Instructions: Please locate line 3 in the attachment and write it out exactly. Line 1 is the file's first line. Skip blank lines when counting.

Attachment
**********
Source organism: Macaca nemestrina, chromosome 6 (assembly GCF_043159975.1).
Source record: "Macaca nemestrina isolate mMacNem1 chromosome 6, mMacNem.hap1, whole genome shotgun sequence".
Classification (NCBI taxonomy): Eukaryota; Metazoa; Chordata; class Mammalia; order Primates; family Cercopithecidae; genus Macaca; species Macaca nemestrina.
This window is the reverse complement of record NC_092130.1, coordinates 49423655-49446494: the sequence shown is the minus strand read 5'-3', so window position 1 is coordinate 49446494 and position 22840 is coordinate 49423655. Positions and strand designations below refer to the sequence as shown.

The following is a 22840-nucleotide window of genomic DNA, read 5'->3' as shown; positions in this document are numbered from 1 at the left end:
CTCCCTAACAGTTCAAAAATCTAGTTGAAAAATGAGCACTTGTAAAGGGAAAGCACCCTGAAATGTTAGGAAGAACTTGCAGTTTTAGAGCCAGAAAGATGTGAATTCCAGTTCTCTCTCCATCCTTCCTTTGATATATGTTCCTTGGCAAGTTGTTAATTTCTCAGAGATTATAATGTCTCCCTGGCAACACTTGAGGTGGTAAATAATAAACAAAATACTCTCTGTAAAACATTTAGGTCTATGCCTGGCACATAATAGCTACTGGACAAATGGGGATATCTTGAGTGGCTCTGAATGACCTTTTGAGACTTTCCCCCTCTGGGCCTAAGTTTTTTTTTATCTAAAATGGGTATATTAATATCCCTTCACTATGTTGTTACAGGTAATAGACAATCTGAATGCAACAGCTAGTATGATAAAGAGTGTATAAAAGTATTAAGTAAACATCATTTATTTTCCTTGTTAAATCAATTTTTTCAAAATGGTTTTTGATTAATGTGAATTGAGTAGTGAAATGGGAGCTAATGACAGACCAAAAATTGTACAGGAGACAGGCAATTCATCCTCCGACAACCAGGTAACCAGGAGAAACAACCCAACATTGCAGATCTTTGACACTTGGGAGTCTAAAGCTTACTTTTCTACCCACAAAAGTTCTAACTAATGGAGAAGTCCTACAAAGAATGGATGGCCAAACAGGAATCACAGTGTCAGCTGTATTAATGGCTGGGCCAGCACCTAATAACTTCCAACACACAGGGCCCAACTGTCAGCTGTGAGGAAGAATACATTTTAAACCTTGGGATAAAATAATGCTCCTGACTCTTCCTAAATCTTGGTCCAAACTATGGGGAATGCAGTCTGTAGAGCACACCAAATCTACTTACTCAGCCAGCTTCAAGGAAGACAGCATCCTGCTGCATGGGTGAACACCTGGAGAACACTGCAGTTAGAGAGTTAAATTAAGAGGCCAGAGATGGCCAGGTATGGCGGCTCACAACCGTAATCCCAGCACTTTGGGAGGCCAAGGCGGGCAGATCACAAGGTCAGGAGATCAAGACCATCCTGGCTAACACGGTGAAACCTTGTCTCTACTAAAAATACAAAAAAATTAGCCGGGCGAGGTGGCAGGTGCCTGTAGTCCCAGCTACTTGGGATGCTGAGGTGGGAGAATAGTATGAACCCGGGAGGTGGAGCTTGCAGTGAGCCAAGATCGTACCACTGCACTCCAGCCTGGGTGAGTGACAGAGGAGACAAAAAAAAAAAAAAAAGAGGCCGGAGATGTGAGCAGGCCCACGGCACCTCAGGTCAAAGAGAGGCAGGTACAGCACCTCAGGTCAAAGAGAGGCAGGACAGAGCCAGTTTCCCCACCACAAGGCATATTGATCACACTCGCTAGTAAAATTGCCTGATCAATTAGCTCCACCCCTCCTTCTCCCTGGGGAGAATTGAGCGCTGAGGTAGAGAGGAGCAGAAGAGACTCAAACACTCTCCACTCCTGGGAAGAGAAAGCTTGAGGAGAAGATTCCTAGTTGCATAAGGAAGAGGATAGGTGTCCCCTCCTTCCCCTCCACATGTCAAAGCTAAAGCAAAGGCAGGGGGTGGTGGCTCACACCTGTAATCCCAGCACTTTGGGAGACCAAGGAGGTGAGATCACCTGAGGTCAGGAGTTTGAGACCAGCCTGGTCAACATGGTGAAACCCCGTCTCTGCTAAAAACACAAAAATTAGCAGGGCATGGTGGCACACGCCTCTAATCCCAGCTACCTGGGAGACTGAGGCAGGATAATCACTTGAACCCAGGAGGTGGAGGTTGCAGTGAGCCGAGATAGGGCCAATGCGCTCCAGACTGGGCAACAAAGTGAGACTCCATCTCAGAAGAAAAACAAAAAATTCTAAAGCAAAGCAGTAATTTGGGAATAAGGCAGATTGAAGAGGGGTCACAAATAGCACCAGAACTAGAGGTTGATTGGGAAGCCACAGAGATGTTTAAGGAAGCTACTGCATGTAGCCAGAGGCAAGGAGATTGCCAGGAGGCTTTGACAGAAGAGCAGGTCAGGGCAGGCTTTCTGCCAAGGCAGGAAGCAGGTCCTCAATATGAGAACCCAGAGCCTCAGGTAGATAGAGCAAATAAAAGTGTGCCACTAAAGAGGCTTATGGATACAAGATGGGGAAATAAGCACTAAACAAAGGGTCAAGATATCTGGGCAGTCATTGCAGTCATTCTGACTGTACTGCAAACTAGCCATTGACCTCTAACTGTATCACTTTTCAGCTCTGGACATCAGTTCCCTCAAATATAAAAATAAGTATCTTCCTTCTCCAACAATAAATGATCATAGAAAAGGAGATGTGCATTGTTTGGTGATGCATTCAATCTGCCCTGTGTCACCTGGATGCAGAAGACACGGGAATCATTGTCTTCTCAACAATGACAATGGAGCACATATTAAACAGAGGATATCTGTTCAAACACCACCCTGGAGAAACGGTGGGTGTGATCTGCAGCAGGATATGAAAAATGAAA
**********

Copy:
Classification (NCBI taxonomy): Eukaryota; Metazoa; Chordata; class Mammalia; order Primates; family Cercopithecidae; genus Macaca; species Macaca nemestrina.